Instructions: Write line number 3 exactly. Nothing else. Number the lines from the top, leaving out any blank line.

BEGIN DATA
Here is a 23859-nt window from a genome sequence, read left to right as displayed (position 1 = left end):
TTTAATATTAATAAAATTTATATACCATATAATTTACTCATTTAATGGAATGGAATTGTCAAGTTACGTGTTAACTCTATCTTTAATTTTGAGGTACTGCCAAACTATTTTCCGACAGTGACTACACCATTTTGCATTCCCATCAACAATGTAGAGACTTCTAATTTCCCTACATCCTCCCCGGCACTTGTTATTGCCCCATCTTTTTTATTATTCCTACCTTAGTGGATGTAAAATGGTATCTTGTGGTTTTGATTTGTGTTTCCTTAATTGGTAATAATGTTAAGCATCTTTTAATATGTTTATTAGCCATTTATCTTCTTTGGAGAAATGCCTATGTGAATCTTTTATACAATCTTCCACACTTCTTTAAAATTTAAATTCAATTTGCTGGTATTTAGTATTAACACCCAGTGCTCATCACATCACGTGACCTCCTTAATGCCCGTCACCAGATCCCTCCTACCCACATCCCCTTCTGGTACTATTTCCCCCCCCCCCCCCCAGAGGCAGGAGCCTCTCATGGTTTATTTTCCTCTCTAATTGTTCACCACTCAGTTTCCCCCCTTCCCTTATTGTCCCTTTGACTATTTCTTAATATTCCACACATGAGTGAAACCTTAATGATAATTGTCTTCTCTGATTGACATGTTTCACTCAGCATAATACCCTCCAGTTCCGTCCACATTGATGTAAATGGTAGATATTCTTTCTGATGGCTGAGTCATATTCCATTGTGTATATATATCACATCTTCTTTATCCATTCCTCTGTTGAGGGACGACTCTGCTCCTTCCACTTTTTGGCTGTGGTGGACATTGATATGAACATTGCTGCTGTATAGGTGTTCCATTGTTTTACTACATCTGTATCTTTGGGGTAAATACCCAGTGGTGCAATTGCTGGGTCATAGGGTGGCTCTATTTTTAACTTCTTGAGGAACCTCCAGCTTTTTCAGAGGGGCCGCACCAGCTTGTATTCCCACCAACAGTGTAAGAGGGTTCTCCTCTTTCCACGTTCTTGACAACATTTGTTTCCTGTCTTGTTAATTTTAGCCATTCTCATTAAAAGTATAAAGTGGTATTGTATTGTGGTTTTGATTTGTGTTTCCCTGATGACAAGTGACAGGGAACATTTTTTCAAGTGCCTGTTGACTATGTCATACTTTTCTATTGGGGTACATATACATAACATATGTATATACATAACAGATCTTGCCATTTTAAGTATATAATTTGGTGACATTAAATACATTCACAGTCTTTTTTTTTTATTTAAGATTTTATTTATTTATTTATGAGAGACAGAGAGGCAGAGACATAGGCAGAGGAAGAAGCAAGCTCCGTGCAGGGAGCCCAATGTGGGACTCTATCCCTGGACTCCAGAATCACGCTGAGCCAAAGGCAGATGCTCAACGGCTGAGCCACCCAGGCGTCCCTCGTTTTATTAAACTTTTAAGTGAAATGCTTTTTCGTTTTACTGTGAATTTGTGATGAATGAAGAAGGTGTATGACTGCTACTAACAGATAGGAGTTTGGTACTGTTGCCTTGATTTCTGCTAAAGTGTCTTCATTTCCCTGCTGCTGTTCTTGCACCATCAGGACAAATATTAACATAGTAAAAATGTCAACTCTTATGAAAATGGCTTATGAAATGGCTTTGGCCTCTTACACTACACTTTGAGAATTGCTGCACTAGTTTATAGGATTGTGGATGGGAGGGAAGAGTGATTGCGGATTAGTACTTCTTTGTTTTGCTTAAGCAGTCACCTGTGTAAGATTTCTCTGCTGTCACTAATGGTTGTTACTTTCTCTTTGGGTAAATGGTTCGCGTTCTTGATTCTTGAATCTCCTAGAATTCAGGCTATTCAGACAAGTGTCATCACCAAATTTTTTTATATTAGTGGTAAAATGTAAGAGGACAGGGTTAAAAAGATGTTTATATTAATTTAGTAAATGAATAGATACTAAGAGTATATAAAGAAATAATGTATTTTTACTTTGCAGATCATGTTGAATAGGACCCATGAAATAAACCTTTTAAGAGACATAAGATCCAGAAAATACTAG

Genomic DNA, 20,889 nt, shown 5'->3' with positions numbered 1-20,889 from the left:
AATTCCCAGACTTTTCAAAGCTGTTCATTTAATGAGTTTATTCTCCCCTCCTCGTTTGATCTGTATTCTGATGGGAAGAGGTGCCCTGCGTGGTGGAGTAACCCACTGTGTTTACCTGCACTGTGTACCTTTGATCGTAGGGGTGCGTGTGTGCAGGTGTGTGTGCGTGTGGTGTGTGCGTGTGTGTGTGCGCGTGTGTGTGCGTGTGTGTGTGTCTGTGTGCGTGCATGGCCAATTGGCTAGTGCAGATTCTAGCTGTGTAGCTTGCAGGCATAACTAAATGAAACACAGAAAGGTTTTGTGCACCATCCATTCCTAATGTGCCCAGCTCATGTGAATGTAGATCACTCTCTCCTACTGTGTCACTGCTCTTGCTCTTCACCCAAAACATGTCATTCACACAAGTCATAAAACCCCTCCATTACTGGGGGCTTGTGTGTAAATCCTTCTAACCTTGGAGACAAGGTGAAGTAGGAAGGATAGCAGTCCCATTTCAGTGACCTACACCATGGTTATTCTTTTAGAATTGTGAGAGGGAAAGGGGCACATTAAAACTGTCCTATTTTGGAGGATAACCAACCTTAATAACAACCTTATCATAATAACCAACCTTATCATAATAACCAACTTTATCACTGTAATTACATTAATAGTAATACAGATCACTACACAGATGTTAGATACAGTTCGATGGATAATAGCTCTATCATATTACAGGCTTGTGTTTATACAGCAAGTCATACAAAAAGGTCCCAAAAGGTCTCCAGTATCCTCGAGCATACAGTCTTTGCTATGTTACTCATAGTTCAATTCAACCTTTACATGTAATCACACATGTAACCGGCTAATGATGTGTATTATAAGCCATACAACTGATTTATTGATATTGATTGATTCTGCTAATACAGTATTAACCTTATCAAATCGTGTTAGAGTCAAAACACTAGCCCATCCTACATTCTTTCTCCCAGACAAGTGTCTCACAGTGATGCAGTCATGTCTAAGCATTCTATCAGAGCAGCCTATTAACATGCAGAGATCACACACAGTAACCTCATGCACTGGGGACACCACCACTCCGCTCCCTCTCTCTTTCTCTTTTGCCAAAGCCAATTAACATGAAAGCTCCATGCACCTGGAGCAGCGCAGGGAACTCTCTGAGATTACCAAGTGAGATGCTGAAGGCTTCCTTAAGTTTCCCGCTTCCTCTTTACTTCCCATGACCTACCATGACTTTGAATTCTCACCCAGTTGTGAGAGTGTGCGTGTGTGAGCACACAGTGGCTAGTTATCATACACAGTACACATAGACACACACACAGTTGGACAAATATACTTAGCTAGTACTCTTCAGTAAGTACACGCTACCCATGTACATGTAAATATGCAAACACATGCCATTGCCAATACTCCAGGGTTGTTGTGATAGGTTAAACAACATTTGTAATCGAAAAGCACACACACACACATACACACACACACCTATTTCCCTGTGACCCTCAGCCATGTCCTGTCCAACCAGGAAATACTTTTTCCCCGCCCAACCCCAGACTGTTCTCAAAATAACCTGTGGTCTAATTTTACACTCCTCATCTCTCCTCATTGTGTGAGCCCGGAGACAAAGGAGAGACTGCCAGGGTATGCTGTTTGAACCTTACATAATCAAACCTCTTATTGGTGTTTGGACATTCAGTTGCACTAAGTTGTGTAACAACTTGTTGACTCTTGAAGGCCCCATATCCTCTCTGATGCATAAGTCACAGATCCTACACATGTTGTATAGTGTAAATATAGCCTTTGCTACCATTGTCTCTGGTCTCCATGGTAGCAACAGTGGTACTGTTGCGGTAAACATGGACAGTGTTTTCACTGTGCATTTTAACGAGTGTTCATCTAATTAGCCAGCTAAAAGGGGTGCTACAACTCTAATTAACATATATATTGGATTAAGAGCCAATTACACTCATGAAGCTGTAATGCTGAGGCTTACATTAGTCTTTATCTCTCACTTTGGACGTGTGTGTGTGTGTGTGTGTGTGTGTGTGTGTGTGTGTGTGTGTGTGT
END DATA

Genomic DNA, 20,889 nt, shown 5'->3' with positions numbered 1-20,889 from the left: